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A historic Tory defeat in 1993

The Story


It's a loss for the record books. The Progressive Conservatives went from a mighty 169 to a measly two seats. A governing party in Canada has never suffered such a crushing blow in terms of the number of seats lost or in share of the popular vote. Liberal leader Jean Chrétien has expertly led his party to an overwhelming majority. In this CBC Television clip, a sombre Campbell thanks her supporters and promises them that their day in the sun will come again. 

Medium: Television
Program: CBC Television News Special
Broadcast Date: Oct. 25, 1993
Guest(s): Kim Campbell
Host: Peter Mansbridge
Duration: 10:23

Did You know?


• In the 1993 election, the Liberals won 177 seats. By comparison, the Bloc Québécois, Reform, New Democratic and Progressive Conservative parties won 54, 52, 9 and 2 seats respectively.

 

• Kim Campbell lost her seat in the riding of Vancouver Centre by some 4,000 votes to Liberal candidate Hedy Fry.

• With only two seats, those of Sherbrooke, Quebec's Jean Charest and Saint John, N.B.'s Elsie Wayne, the Conservatives lost official party status. A party must have at least 12 members in the House of Commons to be granted official party status which allows for speaking privileges and funding allowances.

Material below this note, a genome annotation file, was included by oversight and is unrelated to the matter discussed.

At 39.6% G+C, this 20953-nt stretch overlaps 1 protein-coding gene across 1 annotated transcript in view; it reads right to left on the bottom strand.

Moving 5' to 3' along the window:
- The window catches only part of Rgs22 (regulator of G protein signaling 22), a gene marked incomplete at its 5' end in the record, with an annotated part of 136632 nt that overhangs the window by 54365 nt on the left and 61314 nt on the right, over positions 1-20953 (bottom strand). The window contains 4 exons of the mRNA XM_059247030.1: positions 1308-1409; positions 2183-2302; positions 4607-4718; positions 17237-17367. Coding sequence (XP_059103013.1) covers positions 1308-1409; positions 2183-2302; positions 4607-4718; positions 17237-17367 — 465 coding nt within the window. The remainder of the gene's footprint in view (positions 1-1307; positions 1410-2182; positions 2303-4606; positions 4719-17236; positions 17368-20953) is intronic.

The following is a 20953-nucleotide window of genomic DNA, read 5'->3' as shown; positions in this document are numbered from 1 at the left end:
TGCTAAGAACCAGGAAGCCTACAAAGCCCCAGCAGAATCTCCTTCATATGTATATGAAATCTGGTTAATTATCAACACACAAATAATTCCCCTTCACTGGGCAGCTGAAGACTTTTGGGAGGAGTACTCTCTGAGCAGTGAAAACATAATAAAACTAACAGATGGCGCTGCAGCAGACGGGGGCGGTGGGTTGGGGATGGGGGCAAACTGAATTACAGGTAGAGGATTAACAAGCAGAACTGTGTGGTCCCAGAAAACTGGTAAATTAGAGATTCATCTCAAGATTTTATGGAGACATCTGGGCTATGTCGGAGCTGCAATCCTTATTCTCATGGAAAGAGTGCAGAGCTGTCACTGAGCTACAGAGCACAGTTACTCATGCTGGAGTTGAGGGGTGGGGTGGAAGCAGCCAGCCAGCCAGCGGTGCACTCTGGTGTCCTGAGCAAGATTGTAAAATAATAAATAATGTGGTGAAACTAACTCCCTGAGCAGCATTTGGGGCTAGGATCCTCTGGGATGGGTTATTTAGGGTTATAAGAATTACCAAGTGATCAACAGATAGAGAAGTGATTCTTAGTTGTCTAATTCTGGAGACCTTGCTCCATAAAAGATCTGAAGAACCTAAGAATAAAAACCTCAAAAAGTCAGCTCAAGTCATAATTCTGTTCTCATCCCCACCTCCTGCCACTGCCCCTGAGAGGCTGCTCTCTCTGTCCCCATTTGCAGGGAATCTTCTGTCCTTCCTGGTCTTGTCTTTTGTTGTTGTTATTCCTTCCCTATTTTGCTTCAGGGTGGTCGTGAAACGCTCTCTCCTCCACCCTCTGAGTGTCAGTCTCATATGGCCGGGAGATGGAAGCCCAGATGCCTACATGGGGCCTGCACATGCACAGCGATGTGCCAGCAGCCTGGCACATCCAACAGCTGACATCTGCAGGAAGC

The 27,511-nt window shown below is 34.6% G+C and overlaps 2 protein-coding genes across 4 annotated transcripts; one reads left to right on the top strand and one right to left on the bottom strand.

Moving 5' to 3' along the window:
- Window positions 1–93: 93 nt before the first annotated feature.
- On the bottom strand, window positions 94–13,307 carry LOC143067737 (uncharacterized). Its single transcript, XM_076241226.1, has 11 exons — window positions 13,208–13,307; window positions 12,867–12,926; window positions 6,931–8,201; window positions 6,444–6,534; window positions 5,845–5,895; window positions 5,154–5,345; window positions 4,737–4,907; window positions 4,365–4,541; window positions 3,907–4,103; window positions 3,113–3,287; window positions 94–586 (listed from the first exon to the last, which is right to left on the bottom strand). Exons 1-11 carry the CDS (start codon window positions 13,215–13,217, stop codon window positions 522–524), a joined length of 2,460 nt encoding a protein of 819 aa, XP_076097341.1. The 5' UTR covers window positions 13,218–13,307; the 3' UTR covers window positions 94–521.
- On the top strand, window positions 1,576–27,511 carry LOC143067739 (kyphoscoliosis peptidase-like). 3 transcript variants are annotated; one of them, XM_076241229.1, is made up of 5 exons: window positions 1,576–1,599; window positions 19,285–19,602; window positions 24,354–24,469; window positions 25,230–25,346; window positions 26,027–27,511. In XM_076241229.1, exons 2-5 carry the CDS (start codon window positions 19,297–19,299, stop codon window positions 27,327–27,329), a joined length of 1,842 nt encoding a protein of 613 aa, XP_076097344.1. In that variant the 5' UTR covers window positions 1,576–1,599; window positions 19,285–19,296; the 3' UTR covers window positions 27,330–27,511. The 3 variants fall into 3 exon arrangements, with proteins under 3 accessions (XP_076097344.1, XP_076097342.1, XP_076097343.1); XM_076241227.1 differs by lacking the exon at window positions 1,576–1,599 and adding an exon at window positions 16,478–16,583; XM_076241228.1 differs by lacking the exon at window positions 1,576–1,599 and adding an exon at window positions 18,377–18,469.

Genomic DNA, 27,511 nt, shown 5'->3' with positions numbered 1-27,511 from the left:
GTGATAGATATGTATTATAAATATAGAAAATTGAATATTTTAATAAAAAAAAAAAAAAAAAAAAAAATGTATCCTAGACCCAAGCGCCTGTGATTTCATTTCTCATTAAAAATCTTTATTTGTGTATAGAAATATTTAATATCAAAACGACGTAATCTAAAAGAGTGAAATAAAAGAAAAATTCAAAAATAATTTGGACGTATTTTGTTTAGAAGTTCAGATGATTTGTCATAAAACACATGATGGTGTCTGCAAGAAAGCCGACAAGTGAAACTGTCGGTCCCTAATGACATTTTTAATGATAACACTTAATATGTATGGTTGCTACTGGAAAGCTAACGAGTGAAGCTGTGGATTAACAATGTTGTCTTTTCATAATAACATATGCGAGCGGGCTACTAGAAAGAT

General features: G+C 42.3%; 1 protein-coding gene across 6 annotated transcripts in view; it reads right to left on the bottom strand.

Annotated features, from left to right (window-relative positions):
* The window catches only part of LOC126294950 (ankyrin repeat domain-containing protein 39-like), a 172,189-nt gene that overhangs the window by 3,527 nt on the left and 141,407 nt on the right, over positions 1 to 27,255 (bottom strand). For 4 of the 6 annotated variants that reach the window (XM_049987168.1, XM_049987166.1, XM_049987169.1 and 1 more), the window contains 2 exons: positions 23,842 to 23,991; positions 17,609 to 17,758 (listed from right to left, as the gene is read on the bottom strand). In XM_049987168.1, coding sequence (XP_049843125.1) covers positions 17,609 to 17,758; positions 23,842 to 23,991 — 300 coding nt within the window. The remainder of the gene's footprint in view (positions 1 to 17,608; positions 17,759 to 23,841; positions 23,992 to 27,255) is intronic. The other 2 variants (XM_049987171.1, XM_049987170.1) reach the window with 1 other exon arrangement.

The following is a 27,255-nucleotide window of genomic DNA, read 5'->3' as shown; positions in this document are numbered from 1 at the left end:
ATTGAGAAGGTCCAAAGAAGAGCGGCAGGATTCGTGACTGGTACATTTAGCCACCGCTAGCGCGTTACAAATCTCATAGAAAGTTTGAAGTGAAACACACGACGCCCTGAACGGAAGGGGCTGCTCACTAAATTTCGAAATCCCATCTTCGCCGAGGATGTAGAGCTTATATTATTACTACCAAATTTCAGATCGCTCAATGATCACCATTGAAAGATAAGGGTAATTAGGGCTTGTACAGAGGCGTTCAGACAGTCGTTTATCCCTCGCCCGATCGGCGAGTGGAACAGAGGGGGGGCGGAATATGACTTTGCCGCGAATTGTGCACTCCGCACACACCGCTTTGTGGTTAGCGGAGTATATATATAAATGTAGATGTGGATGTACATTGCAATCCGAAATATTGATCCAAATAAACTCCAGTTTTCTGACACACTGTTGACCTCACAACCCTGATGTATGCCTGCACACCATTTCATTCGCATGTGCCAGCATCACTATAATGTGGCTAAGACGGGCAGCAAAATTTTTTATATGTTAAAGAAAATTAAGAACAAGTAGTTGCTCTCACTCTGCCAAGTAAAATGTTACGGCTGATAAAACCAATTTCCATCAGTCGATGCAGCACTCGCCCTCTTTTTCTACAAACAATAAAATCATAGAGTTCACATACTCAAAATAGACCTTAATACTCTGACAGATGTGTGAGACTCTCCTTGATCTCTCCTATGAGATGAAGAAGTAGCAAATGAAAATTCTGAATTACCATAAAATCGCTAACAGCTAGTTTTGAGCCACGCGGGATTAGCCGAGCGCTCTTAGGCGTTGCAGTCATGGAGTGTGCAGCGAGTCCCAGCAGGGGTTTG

• The Conservatives' second-worst outings in history were in the 1935 and the 1940 elections when they won only 39 seats.

• On Dec. 13, 1993, Campbell resigned as leader of the Conservative Party. Jean Charest succeeded her as party leader.

 

• While she served only 123 days in office, Kim Campbell was not the shortest-serving prime minister in Canadian history. That title belongs to Sir Charles Tupper, who was PM for the Conservative party for just 69 days in 1896.

• The Progressive Conservatives regained official party status in 1997.

 

• In January 1994, Campbell accepted a fellowship at the Institute of Politics of the Kennedy School at Harvard. On Aug. 8, 1996, Prime Minister Chrétien appointed her Canada's consul general in Los Angeles.

 

• Jean Chrétien would go on to lead his party to two more majority governments before retiring in 2003.

 


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